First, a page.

Love and the Alcoholic 2 – the 3 most important steps

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Love and the Alcoholic 2 – the 3 most important steps
This second article concentrates on three areas, isolation, secrecy and having a life and changing.

In the previous article we discussed the dilemma that living with an alcoholic is like living with two people, the one that you chose as your partner and the drinker that brings problems to the household. In this article we will start to look at things that you can do to make your life better and deal with this dilemma.

Probably at this stage your thoughts are, there is only one thing needed for my life to be better and that is for him to stop drinking. In fact it would be surprising if you did not think this as this is the most common response from partners of drinkers. However we are going to deal with things that you can change about your own life in this article and then look at things that you might do about the drinking in the next article. We will concentrate on three areas, isolation, secrecy and having a life.

We briefly touched on the topic of isolation in the previous article. We explained that the shame of living with an alcoholic, and the fact that everyone seemed to be suggesting that you leave him, made it more likely that you did not discuss your life and the dilemma you have with your drinker. Many partners of drinkers take refuge in secrecy as it saves them having to reveal their shame and to be confronted with the ‘advice’ to leave. Of course the advice is usually well meant but it does not take into account the fact that you actually love him.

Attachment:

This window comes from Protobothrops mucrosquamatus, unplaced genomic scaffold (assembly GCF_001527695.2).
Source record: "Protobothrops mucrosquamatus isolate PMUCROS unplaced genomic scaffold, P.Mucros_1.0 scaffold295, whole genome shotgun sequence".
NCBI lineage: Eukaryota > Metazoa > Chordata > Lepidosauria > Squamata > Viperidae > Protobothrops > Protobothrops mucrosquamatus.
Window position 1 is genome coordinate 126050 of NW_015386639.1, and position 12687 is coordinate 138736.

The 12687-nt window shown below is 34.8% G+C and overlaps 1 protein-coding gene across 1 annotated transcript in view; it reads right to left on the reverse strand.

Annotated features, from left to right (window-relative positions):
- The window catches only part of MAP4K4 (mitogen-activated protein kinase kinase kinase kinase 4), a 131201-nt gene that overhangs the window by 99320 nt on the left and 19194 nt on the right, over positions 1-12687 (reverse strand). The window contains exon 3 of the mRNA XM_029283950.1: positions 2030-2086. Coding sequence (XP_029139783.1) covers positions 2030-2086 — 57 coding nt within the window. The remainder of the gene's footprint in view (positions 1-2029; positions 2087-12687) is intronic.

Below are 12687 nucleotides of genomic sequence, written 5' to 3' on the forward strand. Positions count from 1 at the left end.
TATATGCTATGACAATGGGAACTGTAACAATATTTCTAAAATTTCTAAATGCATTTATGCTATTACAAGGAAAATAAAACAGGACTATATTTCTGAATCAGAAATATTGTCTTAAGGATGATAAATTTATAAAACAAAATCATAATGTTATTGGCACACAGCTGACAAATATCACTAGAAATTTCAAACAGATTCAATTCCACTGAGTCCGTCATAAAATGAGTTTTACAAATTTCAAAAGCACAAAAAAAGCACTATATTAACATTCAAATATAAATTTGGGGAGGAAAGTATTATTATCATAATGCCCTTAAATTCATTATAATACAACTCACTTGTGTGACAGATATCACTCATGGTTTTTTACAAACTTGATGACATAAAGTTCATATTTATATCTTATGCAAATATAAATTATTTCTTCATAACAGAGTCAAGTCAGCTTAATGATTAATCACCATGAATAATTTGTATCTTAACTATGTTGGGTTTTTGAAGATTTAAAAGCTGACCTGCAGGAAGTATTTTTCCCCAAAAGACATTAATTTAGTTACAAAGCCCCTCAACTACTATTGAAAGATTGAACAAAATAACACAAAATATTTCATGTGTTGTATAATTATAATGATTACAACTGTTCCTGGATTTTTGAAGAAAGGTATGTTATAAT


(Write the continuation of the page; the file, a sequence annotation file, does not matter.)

While it is understandable that you withdraw from telling others, living life never mind living with a drinker is difficult without support. The first thing that you can do to change your circumstances is to find support. Some people go to Alanon (the family groups of AA. More recently Bottled Up has been available online. While both of these organisations are very useful in helping you to cope it is a good idea to look to your family and friends for support. They already love you and accept you as you are, so try to spend more time with them. Rekindle old relationships and let people back into your life. We discussed this at more length in another article.

Article contributed by
Advanced Member

Dr John McMahon & Lou Lewis

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Dr John McMahon & Lou Lewis

Bottled Up

john@247helpyourself.com

Location: Exeter, DEV, United Kingdom
Credentials: BS, PhD
Specialties: Addiction, Drug and Alcohol, Family Support
Website: Bottled Up
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